A practical new approach to holographic video could also enable 2-D displays with higher resolution and lower power consumption.
Freshman Gabrielle L. Frame snacked on a bagel and yogurt while she pored over her notes on an Eastman Lobby bench Monday morning before departing for the Johnson Athletics Center to take the final exam in Introductory Biology.
As she left, she paid the traditional homage to the George Eastman plaque in front of Room 6-120, hoping it would result in good luck on the test. Generations of MIT students have rubbed Eastman's nose to a high sheen, many of them en route to an exam.
"Some people believe the luck has been rubbed out of the nose," said Frame, who is from Omaha, Neb. "That's why I'm rubbing the ear."
Frame said upper class students had passed down the tradition orally. Senior Amanda M. Bligh of Contoocook, N.H., heard about it on a campus tour prior to matriculation.
"It's not just for good luck," said Bligh, a mechanical engineering major. "It's also for the inversion of bad luck."
Bligh rubbed the nose without thinking as she strolled toward the Infinite Corridor Monday. She said she had rubbed the nose whenever she found herself in the vicinity of Room 6-120 for the past four years.
"I guess it brought me good luck," Bligh said. "I'm graduating."
Eastman, founder of the Eastman Kodak Co., contributed $7.5 million to MIT anonymously from 1912 to 1920, with the Institute raising $5.5 million in matching funds. The identity of the school's benefactor, known as "the mysterious Mr. Smith," became known in 1920 when Eastman appeared at a dinner to present the final grant.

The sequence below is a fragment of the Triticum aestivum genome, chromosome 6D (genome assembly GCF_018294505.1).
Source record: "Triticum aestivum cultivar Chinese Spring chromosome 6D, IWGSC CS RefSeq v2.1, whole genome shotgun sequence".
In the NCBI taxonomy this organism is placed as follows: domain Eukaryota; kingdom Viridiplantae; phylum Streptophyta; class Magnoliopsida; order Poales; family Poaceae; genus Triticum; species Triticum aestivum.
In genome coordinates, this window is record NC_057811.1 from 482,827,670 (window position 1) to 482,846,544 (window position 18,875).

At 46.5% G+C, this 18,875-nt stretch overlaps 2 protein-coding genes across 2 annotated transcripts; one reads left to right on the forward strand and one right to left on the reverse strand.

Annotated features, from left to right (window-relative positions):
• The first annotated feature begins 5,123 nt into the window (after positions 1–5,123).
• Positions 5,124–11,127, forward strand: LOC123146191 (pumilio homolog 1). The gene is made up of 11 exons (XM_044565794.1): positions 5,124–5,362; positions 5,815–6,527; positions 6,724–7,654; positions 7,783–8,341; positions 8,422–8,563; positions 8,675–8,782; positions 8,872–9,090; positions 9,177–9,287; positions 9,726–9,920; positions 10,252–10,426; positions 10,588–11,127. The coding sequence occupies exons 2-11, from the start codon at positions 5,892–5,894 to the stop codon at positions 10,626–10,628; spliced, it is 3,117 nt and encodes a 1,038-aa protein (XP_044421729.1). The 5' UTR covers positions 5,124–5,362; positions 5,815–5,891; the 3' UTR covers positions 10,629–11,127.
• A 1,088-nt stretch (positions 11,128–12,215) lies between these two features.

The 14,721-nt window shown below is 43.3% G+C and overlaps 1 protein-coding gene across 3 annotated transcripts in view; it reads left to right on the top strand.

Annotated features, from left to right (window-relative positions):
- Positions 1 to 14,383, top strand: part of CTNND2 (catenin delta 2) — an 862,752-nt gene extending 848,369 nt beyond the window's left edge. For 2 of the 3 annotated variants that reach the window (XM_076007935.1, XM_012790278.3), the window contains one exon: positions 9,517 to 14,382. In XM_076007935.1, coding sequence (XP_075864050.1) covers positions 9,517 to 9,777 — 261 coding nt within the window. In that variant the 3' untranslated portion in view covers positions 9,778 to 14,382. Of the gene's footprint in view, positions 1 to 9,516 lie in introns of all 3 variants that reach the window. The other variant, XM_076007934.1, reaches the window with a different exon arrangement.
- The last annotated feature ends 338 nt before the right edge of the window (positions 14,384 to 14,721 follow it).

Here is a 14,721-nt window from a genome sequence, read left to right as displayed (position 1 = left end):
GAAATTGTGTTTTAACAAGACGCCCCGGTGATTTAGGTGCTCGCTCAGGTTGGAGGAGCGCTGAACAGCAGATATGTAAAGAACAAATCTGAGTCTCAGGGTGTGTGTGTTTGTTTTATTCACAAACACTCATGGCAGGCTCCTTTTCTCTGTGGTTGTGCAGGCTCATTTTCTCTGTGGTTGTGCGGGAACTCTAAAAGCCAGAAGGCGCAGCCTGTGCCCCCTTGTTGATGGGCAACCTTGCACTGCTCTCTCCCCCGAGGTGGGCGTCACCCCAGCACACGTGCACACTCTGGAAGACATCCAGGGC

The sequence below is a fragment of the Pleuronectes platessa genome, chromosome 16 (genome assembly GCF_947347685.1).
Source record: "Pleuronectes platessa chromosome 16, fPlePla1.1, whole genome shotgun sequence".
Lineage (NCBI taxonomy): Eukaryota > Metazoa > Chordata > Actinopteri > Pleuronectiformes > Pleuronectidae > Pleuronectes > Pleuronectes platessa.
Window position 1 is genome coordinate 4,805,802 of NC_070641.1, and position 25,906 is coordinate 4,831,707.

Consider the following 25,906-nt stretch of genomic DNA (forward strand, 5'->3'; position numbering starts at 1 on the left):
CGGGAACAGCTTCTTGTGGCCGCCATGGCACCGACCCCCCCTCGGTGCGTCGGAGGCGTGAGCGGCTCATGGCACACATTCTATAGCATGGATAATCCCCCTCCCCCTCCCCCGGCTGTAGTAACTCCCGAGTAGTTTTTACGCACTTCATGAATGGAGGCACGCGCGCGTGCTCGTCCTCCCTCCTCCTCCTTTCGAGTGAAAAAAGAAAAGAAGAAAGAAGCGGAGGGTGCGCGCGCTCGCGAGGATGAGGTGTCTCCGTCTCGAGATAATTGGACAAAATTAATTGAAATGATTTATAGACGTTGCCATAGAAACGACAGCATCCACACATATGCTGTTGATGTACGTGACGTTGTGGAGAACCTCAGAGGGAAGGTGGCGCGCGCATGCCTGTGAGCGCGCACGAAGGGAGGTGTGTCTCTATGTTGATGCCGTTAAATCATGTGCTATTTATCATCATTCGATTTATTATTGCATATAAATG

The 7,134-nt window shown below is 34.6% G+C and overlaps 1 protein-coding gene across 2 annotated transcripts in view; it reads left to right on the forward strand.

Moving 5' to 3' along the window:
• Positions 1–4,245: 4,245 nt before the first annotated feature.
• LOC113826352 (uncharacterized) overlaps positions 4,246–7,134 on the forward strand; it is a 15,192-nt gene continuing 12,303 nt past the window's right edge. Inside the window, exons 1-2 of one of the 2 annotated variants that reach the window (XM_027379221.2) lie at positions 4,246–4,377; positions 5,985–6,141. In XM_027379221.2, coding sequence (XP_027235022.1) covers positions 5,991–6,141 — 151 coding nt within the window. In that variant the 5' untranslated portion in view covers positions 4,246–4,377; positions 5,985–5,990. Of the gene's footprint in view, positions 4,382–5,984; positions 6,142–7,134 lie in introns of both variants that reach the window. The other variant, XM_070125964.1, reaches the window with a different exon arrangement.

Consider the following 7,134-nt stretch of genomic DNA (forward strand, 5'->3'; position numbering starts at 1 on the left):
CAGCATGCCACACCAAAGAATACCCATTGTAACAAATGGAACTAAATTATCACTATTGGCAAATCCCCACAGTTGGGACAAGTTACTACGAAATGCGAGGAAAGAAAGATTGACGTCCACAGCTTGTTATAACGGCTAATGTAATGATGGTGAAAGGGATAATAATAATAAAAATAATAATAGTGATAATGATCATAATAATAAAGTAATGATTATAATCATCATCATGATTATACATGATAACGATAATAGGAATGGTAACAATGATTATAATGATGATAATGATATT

Eastman, who did not attend MIT, explained why he chose the Institute in a letter to Richard C. Maclaurin, MIT's president from 1909 to 1920. "When my first contribution to MIT was made, I had been carefully looking over the field for some time," he wrote in 1916. "I formed the opinion that there was no other place where a large sum of money could be invested with more effectiveness ... I feel very strongly that the progress of this country is to be affected by the men turned out of MIT."
The plaque was installed in 1934. The tradition followed shortly. How it developed is as mysterious as the donor's identity was for all those years.
"The nose was shiny when I was an undergraduate," said William J. Hecht (S.B. 1961), vice president and CEO of the MIT Association of Alumni and Alumnae. Hecht admitted he did not join the crowd in front of the plaque when he was a student. "By the time finals rolled around, I usually was in so much trouble that nothing would help," he quipped.
A version of this article appeared in MIT Tech Talk on May 22, 2002.